Designing a new website can be an incredibly exciting time for a business. All those ideas that have been discussed internally since the last site went live, grand plans for global domination, a new lease of life for the marketing team. Opportunity awaits!
It does not matter whether you are using an external web design agency, an internal team or are designing the website yourself. Nor does it matter if you are designing your website on Adobe XD ready to be given to developers, or are utilising more templated drag and drop editors, to help you get the very best results out of your website (and avoid potential heartache) we have put together a list of common pitfalls:
Aesthetics vs Use
This can vary dramatically depending on the motivation behind your redesign, however, more often than not there will be a requirement for what you might diplomatically call a ‘more pleasing aesthetic’. As a web design agency we would never suggest that you ignore how your website looks! However, the desire for an awesome design can be really distracting, and ultimately it can detract, from the usability of the website. The end result can be a website that fails to deliver on conversions.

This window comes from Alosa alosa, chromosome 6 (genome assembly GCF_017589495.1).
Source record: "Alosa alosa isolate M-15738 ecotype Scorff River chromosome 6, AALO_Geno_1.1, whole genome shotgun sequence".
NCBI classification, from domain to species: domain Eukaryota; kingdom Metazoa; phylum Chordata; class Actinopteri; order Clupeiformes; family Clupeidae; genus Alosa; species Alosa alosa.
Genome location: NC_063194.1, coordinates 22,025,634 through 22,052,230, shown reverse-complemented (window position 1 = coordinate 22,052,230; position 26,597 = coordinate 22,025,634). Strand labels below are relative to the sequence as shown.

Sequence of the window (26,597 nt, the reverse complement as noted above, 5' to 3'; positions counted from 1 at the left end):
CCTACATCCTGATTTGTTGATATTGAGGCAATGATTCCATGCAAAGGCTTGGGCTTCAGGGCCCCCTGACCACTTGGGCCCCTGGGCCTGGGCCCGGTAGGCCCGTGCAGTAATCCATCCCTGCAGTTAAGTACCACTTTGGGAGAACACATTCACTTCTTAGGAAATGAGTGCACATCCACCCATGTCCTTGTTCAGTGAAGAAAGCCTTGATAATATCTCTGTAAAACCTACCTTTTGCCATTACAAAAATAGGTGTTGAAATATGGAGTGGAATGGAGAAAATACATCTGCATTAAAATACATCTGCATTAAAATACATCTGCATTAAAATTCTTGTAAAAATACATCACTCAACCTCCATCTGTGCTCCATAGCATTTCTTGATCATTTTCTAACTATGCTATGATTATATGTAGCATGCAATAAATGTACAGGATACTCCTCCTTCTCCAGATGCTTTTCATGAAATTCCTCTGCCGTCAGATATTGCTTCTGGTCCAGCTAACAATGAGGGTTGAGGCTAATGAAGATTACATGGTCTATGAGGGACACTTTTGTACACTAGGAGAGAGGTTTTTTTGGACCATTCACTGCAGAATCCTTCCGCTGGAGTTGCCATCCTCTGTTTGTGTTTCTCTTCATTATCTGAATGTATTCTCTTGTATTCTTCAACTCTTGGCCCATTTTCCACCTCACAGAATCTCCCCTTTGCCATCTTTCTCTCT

There are a number of key items that can help you avoid prioritising aesthetics over user flow, or at least ensure that the proper attention is afforded to use cases:
Having clearly identified objectives is critical for any project to deliver success. Understanding what you are trying to achieve with your new website design gives you a target to aim for, these objectives should be easily understood (not just those involved in the project), quantifiable and measurable.